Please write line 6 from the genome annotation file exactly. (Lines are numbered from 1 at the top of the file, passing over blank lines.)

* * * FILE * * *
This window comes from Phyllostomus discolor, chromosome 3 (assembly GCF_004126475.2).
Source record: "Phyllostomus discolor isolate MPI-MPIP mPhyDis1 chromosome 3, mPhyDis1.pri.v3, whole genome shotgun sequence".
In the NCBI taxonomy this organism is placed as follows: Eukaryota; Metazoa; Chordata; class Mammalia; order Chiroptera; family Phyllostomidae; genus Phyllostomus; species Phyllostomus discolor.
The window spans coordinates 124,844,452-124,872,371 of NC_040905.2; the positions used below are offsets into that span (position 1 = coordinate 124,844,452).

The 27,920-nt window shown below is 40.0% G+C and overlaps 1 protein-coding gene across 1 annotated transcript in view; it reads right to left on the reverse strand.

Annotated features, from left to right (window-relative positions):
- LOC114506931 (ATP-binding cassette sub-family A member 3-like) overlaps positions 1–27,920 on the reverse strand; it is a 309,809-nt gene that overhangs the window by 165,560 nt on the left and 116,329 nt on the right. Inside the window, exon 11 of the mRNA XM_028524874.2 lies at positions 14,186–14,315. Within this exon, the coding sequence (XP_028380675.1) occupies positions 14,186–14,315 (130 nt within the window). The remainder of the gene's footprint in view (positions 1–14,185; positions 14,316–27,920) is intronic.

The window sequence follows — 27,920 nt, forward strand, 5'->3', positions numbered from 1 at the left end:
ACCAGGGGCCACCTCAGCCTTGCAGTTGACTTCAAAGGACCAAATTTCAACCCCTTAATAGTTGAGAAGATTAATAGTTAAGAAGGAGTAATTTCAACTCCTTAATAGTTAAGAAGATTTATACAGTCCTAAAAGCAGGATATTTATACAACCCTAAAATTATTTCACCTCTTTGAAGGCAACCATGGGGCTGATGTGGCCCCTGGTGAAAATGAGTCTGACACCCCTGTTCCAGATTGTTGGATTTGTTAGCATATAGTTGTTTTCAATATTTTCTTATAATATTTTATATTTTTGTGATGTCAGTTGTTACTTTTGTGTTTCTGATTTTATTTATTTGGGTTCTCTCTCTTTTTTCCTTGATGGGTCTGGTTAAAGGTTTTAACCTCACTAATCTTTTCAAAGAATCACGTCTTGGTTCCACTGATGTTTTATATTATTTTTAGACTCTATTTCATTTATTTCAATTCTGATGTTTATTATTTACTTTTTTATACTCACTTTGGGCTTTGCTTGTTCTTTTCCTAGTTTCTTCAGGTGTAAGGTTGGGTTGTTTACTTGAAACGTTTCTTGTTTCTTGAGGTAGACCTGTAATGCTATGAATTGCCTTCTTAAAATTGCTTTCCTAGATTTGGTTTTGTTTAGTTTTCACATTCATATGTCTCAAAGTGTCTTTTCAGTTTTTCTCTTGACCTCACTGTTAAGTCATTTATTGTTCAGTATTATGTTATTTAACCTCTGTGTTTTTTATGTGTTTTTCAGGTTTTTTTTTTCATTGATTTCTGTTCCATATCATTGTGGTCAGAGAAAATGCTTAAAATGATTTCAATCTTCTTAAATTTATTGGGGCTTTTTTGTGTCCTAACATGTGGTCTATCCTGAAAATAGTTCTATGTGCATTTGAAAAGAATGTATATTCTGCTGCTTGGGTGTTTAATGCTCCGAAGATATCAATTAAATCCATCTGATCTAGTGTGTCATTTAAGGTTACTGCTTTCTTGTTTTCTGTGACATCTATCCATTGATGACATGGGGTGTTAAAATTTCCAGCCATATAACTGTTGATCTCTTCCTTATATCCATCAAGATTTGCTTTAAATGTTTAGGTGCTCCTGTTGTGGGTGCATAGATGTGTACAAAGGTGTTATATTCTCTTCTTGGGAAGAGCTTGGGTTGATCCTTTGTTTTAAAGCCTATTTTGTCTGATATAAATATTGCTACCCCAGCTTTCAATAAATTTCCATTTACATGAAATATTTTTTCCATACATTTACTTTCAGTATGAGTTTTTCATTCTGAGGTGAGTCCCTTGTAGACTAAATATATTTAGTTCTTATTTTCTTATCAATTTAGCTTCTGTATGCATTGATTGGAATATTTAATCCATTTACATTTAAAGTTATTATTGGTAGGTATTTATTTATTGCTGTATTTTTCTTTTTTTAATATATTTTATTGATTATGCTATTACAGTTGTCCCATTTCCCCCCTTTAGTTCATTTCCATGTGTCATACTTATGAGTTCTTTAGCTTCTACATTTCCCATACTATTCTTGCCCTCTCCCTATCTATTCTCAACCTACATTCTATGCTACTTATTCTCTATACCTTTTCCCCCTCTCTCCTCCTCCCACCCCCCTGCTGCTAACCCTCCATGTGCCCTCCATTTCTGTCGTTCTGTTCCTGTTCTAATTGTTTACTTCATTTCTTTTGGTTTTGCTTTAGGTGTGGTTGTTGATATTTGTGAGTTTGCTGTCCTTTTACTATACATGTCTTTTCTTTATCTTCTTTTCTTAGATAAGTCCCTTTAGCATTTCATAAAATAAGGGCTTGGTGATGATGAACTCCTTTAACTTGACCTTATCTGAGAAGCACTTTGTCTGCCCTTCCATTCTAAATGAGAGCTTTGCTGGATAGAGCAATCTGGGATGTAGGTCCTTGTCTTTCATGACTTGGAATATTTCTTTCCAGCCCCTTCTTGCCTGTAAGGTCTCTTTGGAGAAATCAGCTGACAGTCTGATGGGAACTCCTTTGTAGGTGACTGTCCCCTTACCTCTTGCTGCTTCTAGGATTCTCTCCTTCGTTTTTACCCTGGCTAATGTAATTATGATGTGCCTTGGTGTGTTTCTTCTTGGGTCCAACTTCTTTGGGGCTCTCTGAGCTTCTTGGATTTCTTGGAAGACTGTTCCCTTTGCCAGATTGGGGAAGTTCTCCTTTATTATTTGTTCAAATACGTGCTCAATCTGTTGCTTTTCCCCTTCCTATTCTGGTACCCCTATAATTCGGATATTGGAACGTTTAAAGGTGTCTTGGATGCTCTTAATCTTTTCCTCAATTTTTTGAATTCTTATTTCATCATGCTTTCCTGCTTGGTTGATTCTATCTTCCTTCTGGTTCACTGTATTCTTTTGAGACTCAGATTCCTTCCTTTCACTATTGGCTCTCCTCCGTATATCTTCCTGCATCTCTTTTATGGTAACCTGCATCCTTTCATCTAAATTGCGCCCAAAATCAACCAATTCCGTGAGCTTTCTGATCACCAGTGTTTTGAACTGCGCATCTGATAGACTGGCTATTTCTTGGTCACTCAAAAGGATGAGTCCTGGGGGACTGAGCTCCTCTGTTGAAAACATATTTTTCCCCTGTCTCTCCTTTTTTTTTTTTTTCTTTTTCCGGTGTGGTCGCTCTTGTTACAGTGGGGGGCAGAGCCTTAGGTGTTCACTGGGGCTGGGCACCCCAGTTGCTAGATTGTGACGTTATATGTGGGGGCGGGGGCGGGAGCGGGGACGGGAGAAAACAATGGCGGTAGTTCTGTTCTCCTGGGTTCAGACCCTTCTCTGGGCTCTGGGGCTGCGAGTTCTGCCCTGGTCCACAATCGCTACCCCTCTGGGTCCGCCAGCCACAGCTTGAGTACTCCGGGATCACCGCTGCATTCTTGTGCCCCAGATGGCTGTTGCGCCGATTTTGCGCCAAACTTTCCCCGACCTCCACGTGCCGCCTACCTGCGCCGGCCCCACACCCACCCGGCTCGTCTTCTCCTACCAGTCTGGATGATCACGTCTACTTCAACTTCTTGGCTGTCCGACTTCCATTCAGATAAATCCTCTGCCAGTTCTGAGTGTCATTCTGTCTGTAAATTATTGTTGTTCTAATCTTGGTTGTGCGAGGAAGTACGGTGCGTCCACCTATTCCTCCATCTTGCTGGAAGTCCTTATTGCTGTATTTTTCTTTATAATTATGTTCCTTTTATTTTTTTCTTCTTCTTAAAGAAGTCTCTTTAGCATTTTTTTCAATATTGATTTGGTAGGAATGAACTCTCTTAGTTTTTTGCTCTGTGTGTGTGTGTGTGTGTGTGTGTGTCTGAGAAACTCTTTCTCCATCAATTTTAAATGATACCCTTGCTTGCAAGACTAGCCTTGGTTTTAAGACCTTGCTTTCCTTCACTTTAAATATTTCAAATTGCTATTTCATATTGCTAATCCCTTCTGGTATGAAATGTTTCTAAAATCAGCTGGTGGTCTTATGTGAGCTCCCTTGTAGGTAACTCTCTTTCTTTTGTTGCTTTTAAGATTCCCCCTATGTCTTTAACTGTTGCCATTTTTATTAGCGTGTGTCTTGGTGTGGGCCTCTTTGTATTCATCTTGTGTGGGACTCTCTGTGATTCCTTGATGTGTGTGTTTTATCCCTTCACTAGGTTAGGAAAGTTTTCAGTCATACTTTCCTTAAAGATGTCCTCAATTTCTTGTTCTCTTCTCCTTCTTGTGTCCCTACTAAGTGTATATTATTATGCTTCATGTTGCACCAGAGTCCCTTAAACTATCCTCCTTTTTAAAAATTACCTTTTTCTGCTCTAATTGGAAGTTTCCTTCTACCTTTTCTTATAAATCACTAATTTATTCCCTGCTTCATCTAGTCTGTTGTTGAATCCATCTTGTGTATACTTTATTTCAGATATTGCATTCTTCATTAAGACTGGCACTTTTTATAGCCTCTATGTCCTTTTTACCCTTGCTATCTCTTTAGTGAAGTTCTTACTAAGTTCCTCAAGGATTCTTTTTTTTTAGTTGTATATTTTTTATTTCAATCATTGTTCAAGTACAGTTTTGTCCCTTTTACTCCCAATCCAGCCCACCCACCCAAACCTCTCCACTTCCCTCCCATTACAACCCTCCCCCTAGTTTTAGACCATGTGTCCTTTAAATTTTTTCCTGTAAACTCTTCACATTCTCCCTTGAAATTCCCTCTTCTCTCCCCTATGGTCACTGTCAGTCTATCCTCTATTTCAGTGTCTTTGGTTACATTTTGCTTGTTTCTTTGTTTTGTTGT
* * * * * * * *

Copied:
Annotated features, from left to right (window-relative positions):